Having said that, I also think it is important being a broadcaster to be able to use the bright lights, the microphone and the written word to communicate and lead by example. I find nowadays, there hasn't been enough of that. Media has (lately) been used to show the mean and sad side of the world today. The focus has shifted to celebrities-gone-wild, and their downward spiral to presidential candidates who will do or say anything to make themselves look better than their running mates. It's depressing, and maybe one of the things that has motivated me to do better. Luckily, some of us can still use those bright lights, a microphone and my laptop for a better purpose.
So here it is - no fancy lights or flashy graphics: I have Multiple Sclerosis.
I join about 400,000 Americans that are diagnosed with this strange and scary disease every year (the MS Society says a person is diagnosed once every hour). I have been pretty open around family and friends about this since I first became aware of it 2-1/2 years ago, but I was always a fearful to let anyone else in on my deep, dark secret. You can imagine why this might terrify me to go public because of the stigma it carries and the uncertainty of how this disease may affect me in the future. It was much easier just being called "Janice Dean the Weather Machine" instead of possibly "the lady that has MS."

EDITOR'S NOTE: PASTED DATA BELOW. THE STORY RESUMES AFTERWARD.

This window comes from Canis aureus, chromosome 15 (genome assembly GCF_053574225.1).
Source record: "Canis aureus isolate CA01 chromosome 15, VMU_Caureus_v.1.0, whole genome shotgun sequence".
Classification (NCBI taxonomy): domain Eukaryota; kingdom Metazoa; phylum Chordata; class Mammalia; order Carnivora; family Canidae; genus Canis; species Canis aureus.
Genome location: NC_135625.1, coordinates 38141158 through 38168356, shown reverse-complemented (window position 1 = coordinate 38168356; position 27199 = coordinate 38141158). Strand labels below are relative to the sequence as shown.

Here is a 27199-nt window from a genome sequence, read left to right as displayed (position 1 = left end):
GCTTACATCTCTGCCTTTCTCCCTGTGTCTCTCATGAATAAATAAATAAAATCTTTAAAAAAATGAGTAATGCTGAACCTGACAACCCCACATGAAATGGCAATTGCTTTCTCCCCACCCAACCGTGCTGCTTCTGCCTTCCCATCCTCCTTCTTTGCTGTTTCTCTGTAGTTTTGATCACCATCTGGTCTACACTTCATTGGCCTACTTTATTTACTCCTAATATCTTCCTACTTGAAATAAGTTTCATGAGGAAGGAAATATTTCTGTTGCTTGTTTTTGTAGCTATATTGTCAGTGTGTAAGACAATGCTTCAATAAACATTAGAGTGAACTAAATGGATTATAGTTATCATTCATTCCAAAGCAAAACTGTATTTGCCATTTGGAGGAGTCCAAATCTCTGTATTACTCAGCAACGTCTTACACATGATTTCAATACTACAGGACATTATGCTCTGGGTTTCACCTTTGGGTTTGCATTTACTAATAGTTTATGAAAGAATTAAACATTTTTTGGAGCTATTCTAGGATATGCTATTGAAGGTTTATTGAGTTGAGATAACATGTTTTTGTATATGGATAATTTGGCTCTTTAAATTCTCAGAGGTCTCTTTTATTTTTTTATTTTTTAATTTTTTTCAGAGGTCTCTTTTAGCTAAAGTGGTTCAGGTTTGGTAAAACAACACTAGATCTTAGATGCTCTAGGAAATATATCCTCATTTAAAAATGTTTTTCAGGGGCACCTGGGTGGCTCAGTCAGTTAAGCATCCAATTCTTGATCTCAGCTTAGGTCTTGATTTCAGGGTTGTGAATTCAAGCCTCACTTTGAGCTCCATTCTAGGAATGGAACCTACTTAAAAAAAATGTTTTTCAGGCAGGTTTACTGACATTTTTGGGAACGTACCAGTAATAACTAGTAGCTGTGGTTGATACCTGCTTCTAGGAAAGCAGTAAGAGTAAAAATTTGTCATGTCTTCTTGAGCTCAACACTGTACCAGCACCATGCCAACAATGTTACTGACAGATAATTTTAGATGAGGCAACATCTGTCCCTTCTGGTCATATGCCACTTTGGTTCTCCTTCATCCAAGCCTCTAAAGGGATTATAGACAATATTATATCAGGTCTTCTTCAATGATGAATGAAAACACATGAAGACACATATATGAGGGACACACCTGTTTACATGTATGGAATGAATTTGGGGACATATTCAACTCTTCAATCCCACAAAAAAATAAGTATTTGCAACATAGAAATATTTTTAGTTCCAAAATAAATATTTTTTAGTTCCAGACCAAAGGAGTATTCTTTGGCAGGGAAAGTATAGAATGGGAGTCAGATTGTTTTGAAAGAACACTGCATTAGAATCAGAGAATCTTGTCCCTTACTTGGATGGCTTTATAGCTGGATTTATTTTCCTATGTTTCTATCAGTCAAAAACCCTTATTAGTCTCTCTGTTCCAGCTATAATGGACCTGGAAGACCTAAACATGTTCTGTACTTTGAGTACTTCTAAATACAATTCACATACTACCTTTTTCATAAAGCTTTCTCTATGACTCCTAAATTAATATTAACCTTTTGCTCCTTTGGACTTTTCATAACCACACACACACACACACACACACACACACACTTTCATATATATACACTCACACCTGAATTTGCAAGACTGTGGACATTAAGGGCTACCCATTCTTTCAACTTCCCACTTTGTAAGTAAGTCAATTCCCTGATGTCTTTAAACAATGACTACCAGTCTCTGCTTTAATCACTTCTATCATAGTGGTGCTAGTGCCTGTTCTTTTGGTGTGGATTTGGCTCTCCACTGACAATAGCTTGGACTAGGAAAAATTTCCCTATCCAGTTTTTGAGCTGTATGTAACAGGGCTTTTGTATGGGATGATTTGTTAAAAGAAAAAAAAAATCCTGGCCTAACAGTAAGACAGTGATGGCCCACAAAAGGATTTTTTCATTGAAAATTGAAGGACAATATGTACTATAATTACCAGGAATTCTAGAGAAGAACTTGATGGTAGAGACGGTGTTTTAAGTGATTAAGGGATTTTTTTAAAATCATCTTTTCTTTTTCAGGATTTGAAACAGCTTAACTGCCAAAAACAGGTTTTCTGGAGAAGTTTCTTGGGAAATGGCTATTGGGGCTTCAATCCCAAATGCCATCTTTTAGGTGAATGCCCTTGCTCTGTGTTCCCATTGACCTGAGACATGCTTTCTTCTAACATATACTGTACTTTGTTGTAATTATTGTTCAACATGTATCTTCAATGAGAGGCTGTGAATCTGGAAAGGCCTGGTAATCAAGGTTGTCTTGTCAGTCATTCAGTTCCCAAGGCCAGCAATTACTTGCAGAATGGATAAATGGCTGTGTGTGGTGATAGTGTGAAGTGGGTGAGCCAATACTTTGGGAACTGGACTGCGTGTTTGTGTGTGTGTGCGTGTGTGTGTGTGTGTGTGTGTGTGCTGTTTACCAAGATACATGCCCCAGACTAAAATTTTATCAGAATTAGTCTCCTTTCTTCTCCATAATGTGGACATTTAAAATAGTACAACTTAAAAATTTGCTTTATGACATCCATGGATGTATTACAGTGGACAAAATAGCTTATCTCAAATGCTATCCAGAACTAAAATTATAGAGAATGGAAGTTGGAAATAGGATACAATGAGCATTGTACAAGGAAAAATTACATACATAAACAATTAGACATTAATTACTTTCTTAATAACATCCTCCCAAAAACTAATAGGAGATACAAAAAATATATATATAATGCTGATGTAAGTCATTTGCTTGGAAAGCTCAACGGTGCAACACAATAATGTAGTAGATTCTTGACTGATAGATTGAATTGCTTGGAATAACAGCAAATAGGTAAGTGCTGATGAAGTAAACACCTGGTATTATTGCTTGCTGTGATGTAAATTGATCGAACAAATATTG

But I'm fine with that now. Instead of remaining silent, I would like to be a voice for those who don't have one. Maybe even give someone hope that they too can have this disease and still fulfill their dreams.